Dr. Jon Christiansen is a data scientist who was trained in Computational Analytics at Carnegie Mellon. He holds a Bachelor’s and Master’s in Economics, as well as a PhD is Higher Education. Currently, he teaches Data Mining at Charleston Southern University, and works as Sparks Research’s Chief Intelligence Officer.
We had the opportunity to sit down with him to talk about the rise of deepfake technology and how it relates to the spread of fake news, how common signs can be spotted, and what companies can do to ensure that they’re responsibly spreading information.
You’ve stated that one factor that leads to the spread of fake news is confirmation bias. Can you explain this?
Confirmation bias refers to a way of using new information to confirm certain beliefs that someone already holds. It basically allows us to borrow from information that we already know or believe, and then add to it. The more ambiguous something is, the easier it can be to form a natural bias. When people are given too much room to ideate about a concept that they know very little about, it can be really easy for them to get carried away, and difficult for them to come back from that.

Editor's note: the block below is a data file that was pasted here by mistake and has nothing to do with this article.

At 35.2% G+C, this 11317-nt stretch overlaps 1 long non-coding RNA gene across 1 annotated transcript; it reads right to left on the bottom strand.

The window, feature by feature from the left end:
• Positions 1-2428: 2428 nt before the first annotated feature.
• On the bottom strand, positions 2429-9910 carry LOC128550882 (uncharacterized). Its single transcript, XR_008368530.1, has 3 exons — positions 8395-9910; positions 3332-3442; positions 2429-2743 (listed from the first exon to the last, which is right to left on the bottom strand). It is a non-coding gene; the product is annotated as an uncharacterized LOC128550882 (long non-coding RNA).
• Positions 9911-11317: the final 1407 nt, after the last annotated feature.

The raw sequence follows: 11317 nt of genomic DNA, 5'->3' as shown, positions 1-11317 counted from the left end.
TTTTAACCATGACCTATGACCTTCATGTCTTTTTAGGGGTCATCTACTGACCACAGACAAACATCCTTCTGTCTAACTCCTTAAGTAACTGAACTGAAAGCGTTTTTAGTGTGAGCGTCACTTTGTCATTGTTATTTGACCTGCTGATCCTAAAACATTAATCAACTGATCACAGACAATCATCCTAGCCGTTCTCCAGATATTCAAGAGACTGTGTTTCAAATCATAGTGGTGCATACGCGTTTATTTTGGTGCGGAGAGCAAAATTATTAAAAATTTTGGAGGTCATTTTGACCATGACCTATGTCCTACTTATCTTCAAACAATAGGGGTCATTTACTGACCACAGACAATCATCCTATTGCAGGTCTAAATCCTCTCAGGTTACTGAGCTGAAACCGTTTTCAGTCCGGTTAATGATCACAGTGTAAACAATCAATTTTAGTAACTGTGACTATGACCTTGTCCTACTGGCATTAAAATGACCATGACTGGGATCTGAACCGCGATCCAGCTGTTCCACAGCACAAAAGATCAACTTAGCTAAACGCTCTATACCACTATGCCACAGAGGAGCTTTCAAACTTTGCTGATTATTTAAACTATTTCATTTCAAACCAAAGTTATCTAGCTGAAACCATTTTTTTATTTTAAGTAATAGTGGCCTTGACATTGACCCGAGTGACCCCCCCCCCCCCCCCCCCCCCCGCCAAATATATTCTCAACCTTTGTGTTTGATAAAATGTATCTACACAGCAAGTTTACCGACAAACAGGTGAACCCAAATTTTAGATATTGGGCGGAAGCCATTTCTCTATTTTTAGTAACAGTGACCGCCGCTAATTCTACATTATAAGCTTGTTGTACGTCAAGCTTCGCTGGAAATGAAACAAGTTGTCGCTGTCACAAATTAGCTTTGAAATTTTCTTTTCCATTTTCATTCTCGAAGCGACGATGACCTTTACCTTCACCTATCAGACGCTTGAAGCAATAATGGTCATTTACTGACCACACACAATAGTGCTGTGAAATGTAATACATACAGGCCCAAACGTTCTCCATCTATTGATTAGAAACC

Have you noticed that this phenomenon affects some demographics more than others?
There’s been a lot of studies surrounding that, and it seems that most conclude that older demographics, people who are 65 and up, are more susceptible to fake news. With platforms like Facebook largely used to spread fake news in the past, and younger demographics turning to other platforms like Snapchat and Instagram, those in that age bracket tend to interact with it more frequently.
Those that are either the very far left or right of the political spectrum tend to be more at risk. You see the numbers rise in regards to how conservative someone is especially. That said, we also have to question if they’re sharing more fake news content because of this prior belief, or if there is a higher frequency of fake news targeting these types, and they have greater accessibility to it. It really could go either way.
What can the everyday person do to combat the spread of fake news in their personal networks? What major flags should they be aware of?